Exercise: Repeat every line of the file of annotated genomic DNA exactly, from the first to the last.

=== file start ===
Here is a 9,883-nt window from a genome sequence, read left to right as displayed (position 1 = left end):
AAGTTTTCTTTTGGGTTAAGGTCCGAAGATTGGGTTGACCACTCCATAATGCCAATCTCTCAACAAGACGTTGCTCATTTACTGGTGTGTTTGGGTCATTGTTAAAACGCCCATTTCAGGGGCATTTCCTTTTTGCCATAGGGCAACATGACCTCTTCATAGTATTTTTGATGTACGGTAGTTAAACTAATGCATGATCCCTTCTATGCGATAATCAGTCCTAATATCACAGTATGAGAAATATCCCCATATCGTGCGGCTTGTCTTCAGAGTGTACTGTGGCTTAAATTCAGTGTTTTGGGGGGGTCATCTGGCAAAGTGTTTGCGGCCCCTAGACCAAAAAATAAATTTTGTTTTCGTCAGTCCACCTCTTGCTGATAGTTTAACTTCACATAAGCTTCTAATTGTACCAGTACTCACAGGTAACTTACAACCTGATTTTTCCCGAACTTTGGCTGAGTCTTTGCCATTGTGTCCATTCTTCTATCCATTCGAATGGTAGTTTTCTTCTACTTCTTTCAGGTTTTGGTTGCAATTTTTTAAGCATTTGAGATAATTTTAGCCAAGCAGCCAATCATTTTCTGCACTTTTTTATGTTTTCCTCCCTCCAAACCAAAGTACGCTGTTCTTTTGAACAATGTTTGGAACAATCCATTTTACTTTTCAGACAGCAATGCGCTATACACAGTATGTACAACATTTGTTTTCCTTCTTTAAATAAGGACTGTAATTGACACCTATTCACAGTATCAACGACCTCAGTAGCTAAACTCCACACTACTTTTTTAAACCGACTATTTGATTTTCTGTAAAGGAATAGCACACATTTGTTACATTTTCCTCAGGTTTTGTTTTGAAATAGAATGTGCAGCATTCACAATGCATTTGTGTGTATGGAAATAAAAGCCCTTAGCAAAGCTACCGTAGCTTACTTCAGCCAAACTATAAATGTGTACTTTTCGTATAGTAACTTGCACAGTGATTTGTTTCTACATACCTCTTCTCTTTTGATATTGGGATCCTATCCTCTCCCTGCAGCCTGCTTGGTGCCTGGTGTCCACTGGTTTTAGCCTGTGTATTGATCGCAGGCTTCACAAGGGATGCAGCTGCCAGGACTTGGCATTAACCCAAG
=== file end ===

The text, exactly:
Here is a 9,883-nt window from a genome sequence, read left to right as displayed (position 1 = left end):
AAGTTTTCTTTTGGGTTAAGGTCCGAAGATTGGGTTGACCACTCCATAATGCCAATCTCTCAACAAGACGTTGCTCATTTACTGGTGTGTTTGGGTCATTGTTAAAACGCCCATTTCAGGGGCATTTCCTTTTTGCCATAGGGCAACATGACCTCTTCATAGTATTTTTGATGTACGGTAGTTAAACTAATGCATGATCCCTTCTATGCGATAATCAGTCCTAATATCACAGTATGAGAAATATCCCCATATCGTGCGGCTTGTCTTCAGAGTGTACTGTGGCTTAAATTCAGTGTTTTGGGGGGGTCATCTGGCAAAGTGTTTGCGGCCCCTAGACCAAAAAATAAATTTTGTTTTCGTCAGTCCACCTCTTGCTGATAGTTTAACTTCACATAAGCTTCTAATTGTACCAGTACTCACAGGTAACTTACAACCTGATTTTTCCCGAACTTTGGCTGAGTCTTTGCCATTGTGTCCATTCTTCTATCCATTCGAATGGTAGTTTTCTTCTACTTCTTTCAGGTTTTGGTTGCAATTTTTTAAGCATTTGAGATAATTTTAGCCAAGCAGCCAATCATTTTCTGCACTTTTTTATGTTTTCCTCCCTCCAAACCAAAGTACGCTGTTCTTTTGAACAATGTTTGGAACAATCCATTTTACTTTTCAGACAGCAATGCGCTATACACAGTATGTACAACATTTGTTTTCCTTCTTTAAATAAGGACTGTAATTGACACCTATTCACAGTATCAACGACCTCAGTAGCTAAACTCCACACTACTTTTTTAAACCGACTATTTGATTTTCTGTAAAGGAATAGCACACATTTGTTACATTTTCCTCAGGTTTTGTTTTGAAATAGAATGTGCAGCATTCACAATGCATTTGTGTGTATGGAAATAAAAGCCCTTAGCAAAGCTACCGTAGCTTACTTCAGCCAAACTATAAATGTGTACTTTTCGTATAGTAACTTGCACAGTGATTTGTTTCTACATACCTCTTCTCTTTTGATATTGGGATCCTATCCTCTCCCTGCAGCCTGCTTGGTGCCTGGTGTCCACTGGTTTTAGCCTGTGTATTGATCGCAGGCTTCACAAGGGATGCAGCTGCCAGGACTTGGCATTAACCCAAG